Induction Motor Working Principle
The induction motor is also called asynchronous motor, it's a device for rotating a rotor by placing the rotor in a rotating magnetic field and thereof obtaining a rotating moment under the action of the rotating magnetic field. The rotor is a rotatable conductor, usually in the shape of a squirrel cage.
When three-phase stator winding is passed through with three-phase symmetrical alternating current, a rotating magnetic field is generated, and the rotating magnetic field rotates in the inner bore of the stator. The magnetic force lines cut the wires on the rotor and induce current in the rotor wire. As the electromagnetic torque is generated by the interaction force between the stator magnetic field and the rotor current, the rotating magnetic field of the stator rotates the rotor with current carrying wires.
Through the relative motion of the rotating magnetic field generated by the stator (its speed is synchronous speed n1) and the rotor winding, the rotor winding cuts the magnetic induction line to generate induction electromotive force, thus induced current is generated in rotor winding. The induction current in the rotor winding acts on the magnetic field to produce electromagnetic torque, thus making the rotor rotate. As the rotor speed approaches the synchronous speed, the induced current decreases and the electromagnetic torque decreases accordingly. When the asynchronous motor works in the motor state, the rotor speed is smaller than the synchronous speed. In order to describe the difference between rotor speed n and synchronous speed n1, slip ratio is introduced.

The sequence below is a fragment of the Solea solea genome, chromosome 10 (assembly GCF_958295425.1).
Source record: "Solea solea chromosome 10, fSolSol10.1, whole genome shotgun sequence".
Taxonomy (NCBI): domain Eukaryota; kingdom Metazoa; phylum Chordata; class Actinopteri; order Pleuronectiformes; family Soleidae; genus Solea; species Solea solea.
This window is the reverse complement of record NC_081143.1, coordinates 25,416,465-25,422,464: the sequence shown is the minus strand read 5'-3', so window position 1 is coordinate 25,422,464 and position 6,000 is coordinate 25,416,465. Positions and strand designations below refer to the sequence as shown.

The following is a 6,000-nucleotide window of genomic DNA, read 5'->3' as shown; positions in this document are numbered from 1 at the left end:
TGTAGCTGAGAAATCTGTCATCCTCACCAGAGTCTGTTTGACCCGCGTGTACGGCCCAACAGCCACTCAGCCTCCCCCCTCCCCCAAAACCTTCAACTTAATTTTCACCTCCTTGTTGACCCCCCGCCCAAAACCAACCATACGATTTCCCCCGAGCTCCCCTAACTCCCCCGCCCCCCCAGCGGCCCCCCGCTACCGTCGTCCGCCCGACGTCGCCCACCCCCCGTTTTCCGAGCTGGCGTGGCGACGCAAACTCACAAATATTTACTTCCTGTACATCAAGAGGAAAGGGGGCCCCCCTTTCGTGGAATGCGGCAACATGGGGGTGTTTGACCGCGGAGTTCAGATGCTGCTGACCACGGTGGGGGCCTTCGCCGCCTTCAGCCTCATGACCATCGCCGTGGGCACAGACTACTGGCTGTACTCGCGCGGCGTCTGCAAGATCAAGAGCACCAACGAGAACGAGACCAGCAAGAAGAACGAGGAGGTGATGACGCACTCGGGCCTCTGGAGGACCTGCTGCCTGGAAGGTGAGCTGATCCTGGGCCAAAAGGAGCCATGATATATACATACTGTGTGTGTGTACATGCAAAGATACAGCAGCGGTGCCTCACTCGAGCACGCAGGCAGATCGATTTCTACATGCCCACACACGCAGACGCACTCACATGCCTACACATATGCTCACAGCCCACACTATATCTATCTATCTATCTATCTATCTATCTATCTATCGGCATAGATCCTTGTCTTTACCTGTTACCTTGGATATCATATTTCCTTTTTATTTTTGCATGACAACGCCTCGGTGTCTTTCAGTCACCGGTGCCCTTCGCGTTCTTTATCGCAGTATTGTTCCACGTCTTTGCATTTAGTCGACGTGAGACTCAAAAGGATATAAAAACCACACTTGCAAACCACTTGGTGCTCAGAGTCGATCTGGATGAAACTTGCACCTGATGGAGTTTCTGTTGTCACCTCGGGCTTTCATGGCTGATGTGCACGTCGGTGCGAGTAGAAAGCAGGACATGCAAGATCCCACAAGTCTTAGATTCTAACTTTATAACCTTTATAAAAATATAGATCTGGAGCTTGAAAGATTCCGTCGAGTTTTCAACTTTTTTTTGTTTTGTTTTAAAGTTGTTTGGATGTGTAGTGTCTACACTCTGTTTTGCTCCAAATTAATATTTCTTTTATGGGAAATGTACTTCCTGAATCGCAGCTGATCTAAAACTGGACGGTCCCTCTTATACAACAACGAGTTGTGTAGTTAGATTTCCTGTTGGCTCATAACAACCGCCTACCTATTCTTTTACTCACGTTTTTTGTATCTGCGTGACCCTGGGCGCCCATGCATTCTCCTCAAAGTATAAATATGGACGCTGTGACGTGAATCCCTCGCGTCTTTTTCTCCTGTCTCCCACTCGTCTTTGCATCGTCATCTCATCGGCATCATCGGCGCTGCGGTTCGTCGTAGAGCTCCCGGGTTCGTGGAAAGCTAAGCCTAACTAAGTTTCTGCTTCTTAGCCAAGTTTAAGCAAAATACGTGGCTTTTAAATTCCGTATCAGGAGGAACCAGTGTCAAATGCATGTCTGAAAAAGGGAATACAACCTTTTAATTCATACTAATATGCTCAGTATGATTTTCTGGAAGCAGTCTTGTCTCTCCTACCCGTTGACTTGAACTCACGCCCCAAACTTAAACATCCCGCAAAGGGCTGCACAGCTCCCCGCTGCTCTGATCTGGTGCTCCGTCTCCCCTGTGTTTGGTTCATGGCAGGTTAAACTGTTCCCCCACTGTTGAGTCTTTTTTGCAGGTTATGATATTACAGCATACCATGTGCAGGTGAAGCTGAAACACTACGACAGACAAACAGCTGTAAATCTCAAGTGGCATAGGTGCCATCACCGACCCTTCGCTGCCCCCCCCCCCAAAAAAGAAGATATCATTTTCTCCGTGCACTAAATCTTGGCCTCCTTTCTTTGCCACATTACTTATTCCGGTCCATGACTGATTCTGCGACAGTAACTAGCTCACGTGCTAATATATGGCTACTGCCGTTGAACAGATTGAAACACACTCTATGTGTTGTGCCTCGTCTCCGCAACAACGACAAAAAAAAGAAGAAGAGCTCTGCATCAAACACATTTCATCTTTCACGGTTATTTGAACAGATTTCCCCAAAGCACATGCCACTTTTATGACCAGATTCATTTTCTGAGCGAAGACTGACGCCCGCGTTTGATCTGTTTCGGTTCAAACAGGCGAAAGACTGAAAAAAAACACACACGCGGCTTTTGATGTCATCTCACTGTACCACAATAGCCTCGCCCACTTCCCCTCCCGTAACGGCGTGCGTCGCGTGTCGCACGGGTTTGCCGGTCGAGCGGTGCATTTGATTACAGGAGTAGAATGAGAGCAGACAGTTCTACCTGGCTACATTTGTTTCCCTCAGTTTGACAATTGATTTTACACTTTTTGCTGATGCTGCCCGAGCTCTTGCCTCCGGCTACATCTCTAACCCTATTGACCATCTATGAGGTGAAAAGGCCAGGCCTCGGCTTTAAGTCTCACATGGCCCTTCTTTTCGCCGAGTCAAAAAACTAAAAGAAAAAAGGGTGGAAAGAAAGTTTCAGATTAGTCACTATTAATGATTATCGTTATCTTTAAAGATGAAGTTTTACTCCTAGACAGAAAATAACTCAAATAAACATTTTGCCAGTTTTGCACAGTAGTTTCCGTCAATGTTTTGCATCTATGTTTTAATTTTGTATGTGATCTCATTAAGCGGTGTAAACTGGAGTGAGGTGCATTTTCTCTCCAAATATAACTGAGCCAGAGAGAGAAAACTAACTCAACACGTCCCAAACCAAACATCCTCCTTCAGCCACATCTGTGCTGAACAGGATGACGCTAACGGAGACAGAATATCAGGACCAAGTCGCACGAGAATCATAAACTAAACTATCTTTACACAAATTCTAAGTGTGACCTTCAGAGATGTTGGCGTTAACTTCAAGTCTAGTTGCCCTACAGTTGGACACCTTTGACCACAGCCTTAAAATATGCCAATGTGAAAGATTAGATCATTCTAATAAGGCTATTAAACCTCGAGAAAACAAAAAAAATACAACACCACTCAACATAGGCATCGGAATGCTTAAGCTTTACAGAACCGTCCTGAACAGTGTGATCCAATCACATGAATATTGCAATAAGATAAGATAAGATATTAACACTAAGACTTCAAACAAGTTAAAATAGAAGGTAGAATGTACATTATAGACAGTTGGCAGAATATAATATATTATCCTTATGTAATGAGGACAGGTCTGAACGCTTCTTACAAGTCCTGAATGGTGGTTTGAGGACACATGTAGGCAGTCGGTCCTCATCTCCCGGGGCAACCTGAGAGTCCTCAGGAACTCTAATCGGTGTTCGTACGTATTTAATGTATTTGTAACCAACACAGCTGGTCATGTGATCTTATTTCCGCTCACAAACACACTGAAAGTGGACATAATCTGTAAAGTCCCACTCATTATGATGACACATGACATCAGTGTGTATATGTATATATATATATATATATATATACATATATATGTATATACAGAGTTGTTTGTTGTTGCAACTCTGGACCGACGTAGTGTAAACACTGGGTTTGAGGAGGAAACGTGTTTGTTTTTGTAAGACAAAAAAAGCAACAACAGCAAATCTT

The rotating magnetic field continuously cuts off the closed conductors in the rotor, resulting in induced electromotive force and induced current. The induction current in the rotor interacts with the rotating magnetic field to generate electromagnetic torque, which makes the rotor to rotate in the same direction as the rotating magnetic field. For example, the squirrel-cage asynchronous motor, as the rotating magnetic field cuts rotor conductors clockwise, which is equal to counter clockwise rotation of conductor, direction of induced current is judged by the right-hand rule, in which the magnetic line is perpendicular to the palm of the hand and the thumb points to the movement direction of conductor, the direction of four fingers is the direction of the induced current. Then left-hand rule is applied. The magnetic line is perpendicular to the palm of the hand and four fingers point to the direction of current, the thumb direction is the direction of the rotor being subjected to electromagnetic force (as shown in the figure, direction of the electromagnetic torque T ). The electromagnetic torque is formed under the action of electromagnetic force, and the rotor is rotated along the direction of the rotating magnetic field.
In induction motor, in order to maintain the rotating magnetic field to constantly cut the rotor conductor to generate induction current, the rotor speed is smaller than that of the rotating magnetic field.